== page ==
Disk sizing can be divided into two categories:
- Persistence Layer (also called Data Volume)
- Disk Log (also called Log Volume)
Persistence Layer (Data Volume): To ensure a complete copy of the business data on disc in Data Volume, data updates in the database are periodically copied to disc in Data Volume(Persistence Layer).
Based on the overall amount of RAM, the capacity for this storage is determined:
Disk (Persistence) = 4 x RAM (Total)
Disk Log (Log Volume): To guarantee that changes are persistent and the database may be returned to the latest committed state upon a restart, Log Volume saves log files. The Log Volume must be at least as large as the main RAM of the SAP HANA server.
DISK (Log) = 1 x RAM (Total)
Note: There is no need to carry out this disc sizing since the authorised hardware configurations already take these guidelines into account. We still mention it here, though, for your benefit.
When a large number of users are anticipated to operate on a little amount of data, a CPU sizing must be conducted in addition to the memory sizing. Select the T-shirt size that meets the needs for both the CPU and RAM.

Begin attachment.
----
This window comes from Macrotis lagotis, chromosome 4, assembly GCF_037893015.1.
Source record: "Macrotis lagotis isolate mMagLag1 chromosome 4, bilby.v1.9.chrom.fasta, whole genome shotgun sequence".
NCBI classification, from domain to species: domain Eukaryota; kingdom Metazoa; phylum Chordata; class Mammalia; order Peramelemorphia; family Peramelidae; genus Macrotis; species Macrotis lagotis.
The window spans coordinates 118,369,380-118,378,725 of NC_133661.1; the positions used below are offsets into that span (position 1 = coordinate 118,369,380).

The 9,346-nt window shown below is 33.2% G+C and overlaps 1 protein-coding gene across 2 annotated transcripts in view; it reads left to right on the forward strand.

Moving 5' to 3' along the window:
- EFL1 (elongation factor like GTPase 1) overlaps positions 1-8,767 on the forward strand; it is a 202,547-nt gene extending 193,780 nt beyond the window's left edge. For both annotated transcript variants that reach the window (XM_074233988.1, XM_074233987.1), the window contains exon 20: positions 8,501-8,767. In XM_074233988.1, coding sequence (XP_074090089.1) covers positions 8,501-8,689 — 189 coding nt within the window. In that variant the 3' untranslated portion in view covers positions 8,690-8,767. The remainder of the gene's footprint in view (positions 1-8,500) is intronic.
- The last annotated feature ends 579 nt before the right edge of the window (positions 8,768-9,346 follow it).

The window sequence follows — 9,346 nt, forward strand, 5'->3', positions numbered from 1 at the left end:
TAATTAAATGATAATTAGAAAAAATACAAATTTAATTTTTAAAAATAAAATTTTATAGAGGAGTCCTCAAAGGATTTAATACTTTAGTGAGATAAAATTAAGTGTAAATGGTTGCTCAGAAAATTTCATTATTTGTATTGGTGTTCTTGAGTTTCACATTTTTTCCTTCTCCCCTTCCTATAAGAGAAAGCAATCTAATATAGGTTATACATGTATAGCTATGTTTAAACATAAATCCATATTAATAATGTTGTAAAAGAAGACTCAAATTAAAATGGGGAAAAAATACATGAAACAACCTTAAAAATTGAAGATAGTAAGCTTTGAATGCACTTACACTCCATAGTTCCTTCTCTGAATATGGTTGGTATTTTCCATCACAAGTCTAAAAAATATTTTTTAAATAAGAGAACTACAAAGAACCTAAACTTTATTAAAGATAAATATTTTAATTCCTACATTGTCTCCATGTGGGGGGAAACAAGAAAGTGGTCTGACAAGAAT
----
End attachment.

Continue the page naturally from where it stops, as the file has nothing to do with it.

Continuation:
User-based CPU sizing is used. 300 SAPS must be supported by the SAP HANA system for each continuously active user. Depending on the server model, the servers utilized for the IBM Systems Solution for SAP HANA support 60 to 65 concurrently active users per CPU.
CPU : 300 SAPS / Active User
Because SAP HANA is scalable, you may connect several physical servers or cloud servers into a single logical database instance and obtain linear performance improvements as you add more servers to the SAP HANA cluster. To configure SAP HANA or SAP S/4HANA Database Server clusters in accordance with best practises, including SAP HANA system replication, use a YaST wizard.
Scale-out refers to the integration of numerous independent nodes/computers into a single system. Several suppliers have currently received SAP HANA certification for multi-node scale out. Literally, you only need to add another node or server to the system to get an exponential rise in performance along with the extra memory.
Complete high availability is built into SAP HANA. It provides recovery strategies for problems and software issues as well as catastrophes that force the shutdown of a complete data center. A collection of methods, engineering procedures, and design ideas that help achieve business continuity are together referred to as high availability.